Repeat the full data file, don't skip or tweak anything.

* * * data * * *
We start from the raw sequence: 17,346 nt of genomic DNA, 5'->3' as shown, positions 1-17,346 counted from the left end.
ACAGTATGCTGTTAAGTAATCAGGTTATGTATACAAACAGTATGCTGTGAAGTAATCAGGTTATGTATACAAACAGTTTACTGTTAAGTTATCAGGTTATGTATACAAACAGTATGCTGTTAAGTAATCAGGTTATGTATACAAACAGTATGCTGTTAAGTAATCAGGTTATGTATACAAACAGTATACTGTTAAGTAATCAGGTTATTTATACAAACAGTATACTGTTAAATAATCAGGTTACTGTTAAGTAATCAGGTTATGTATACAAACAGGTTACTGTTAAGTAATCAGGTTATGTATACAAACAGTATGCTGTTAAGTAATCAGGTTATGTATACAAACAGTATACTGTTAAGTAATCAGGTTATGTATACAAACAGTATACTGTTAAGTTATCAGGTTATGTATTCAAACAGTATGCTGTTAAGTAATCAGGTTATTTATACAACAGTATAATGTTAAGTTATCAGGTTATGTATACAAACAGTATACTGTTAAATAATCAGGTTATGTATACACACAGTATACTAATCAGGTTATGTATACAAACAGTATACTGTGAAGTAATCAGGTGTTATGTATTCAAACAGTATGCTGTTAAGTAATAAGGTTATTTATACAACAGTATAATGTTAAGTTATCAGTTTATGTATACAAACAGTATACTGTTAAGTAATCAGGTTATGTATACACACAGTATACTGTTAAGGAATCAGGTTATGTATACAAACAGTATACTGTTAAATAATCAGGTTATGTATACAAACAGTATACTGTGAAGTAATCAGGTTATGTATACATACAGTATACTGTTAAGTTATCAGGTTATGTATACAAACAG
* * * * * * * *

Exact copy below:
We start from the raw sequence: 17,346 nt of genomic DNA, 5'->3' as shown, positions 1-17,346 counted from the left end.
ACAGTATGCTGTTAAGTAATCAGGTTATGTATACAAACAGTATGCTGTGAAGTAATCAGGTTATGTATACAAACAGTTTACTGTTAAGTTATCAGGTTATGTATACAAACAGTATGCTGTTAAGTAATCAGGTTATGTATACAAACAGTATGCTGTTAAGTAATCAGGTTATGTATACAAACAGTATACTGTTAAGTAATCAGGTTATTTATACAAACAGTATACTGTTAAATAATCAGGTTACTGTTAAGTAATCAGGTTATGTATACAAACAGGTTACTGTTAAGTAATCAGGTTATGTATACAAACAGTATGCTGTTAAGTAATCAGGTTATGTATACAAACAGTATACTGTTAAGTAATCAGGTTATGTATACAAACAGTATACTGTTAAGTTATCAGGTTATGTATTCAAACAGTATGCTGTTAAGTAATCAGGTTATTTATACAACAGTATAATGTTAAGTTATCAGGTTATGTATACAAACAGTATACTGTTAAATAATCAGGTTATGTATACACACAGTATACTAATCAGGTTATGTATACAAACAGTATACTGTGAAGTAATCAGGTGTTATGTATTCAAACAGTATGCTGTTAAGTAATAAGGTTATTTATACAACAGTATAATGTTAAGTTATCAGTTTATGTATACAAACAGTATACTGTTAAGTAATCAGGTTATGTATACACACAGTATACTGTTAAGGAATCAGGTTATGTATACAAACAGTATACTGTTAAATAATCAGGTTATGTATACAAACAGTATACTGTGAAGTAATCAGGTTATGTATACATACAGTATACTGTTAAGTTATCAGGTTATGTATACAAACAG